Crowded housing in Hawaii

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Why This Indicator Matters

Living in crowded housing conditions can adversely affect children’s development, academic achievement, and future life outcomes. Children who experience crowded housing are at greater risk of behavioral problems and poor health.1

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Data Provided By

Definitions: Percent of households that have 1.01 or more persons per room

Data Source: U.S. Census Bureau, various years, American Community Survey 5-Year Estimates, DP04 "Selected housing characteristics."

Technical Note:
Please note, the U.S. Census Bureau’s American Community Survey (ACS) 5-year estimates provide average characteristics aggregated over a 5-year period. The primary advantage of using multiyear estimates is the increased statistical reliability of the data for less populated areas and small population subgroups. However, 5-year estimates are less current than single year estimates (i.e., since they are derived from averages over five calendar years) and should not be compared to single year estimates. The Census Bureau suggests comparing periods that do not overlap, such as comparing 2007-2011 with 2012-2016, which means waiting longer to identify a trend. However, in areas undergoing fundamental shifts in the size or composition of the population, change may be so substantial that it will be obvious after only a few years. Please see the ACS data use handbook for more information (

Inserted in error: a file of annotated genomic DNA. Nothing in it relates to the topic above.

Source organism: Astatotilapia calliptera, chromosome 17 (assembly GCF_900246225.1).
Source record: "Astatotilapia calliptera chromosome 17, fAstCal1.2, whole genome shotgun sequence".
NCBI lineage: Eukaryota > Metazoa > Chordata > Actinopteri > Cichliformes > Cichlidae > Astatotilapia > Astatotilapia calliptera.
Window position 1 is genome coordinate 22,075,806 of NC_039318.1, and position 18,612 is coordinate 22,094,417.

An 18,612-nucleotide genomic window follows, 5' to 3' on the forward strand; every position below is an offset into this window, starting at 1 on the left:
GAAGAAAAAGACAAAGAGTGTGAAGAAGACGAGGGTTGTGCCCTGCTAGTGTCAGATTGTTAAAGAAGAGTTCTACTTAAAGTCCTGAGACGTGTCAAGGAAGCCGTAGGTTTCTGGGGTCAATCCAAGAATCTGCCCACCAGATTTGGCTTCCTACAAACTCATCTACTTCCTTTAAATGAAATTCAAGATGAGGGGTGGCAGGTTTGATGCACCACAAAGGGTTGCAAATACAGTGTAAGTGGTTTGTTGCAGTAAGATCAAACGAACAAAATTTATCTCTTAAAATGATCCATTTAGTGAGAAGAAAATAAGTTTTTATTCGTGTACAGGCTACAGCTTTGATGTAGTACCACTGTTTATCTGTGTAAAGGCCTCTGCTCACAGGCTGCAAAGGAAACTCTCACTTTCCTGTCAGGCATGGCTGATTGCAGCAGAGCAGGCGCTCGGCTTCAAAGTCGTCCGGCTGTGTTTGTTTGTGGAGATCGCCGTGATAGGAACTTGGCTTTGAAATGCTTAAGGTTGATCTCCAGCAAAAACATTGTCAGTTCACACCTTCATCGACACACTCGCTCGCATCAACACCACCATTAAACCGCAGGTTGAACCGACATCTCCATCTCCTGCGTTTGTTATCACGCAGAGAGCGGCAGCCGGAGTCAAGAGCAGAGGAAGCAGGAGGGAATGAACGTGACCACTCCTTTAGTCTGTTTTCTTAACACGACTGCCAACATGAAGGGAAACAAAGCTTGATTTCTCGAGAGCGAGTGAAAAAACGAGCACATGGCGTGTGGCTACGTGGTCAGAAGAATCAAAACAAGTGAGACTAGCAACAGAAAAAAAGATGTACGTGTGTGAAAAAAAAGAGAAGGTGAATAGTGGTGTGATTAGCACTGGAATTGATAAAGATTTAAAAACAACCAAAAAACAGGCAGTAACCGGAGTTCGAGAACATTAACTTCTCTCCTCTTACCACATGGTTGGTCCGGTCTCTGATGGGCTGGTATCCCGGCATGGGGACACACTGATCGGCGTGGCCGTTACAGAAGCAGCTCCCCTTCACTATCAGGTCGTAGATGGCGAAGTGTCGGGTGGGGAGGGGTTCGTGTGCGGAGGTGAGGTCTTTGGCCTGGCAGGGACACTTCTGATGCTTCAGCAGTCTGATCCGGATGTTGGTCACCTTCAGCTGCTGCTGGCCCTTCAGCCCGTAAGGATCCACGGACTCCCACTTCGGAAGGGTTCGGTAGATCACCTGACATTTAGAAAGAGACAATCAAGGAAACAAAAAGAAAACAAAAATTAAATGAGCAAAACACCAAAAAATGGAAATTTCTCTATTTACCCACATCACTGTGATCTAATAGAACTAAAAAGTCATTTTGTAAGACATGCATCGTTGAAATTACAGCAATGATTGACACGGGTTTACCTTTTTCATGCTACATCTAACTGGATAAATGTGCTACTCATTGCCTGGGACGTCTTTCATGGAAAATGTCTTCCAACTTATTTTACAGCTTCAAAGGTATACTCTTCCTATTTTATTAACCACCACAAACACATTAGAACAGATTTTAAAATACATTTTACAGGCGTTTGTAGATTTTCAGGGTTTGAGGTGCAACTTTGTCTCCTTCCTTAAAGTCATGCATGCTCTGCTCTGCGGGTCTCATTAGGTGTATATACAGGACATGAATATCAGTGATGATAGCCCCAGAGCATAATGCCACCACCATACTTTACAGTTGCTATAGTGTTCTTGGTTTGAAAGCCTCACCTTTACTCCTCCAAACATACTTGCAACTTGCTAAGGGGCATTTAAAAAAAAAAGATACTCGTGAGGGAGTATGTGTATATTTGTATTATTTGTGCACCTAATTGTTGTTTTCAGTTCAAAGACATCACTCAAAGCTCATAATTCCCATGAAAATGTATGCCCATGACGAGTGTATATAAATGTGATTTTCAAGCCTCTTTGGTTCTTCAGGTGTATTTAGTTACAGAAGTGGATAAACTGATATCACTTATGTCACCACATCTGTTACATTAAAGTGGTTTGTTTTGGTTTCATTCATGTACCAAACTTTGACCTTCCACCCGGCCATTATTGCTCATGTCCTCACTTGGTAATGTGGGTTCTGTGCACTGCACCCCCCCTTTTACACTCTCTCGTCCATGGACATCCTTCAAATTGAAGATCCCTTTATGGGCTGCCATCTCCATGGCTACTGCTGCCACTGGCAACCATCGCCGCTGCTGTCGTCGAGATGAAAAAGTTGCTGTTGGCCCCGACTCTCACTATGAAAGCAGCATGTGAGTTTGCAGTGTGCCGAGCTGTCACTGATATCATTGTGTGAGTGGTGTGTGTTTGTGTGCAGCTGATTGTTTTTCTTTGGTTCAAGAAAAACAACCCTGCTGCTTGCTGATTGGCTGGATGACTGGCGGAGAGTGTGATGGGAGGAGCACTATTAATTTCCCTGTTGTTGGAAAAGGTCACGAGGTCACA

1 Solari, Claudia D. and Robert D. Mare. 2012. “Housing Crowding Effects on Children’s Wellbeing.” Social Science Research 41(2): 464-476.

Crowded housing.